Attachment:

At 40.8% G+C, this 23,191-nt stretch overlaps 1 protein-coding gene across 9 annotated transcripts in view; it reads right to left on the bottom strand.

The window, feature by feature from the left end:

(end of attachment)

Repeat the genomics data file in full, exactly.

At 40.8% G+C, this 23,191-nt stretch overlaps 1 protein-coding gene across 9 annotated transcripts in view; it reads right to left on the bottom strand.

The window, feature by feature from the left end: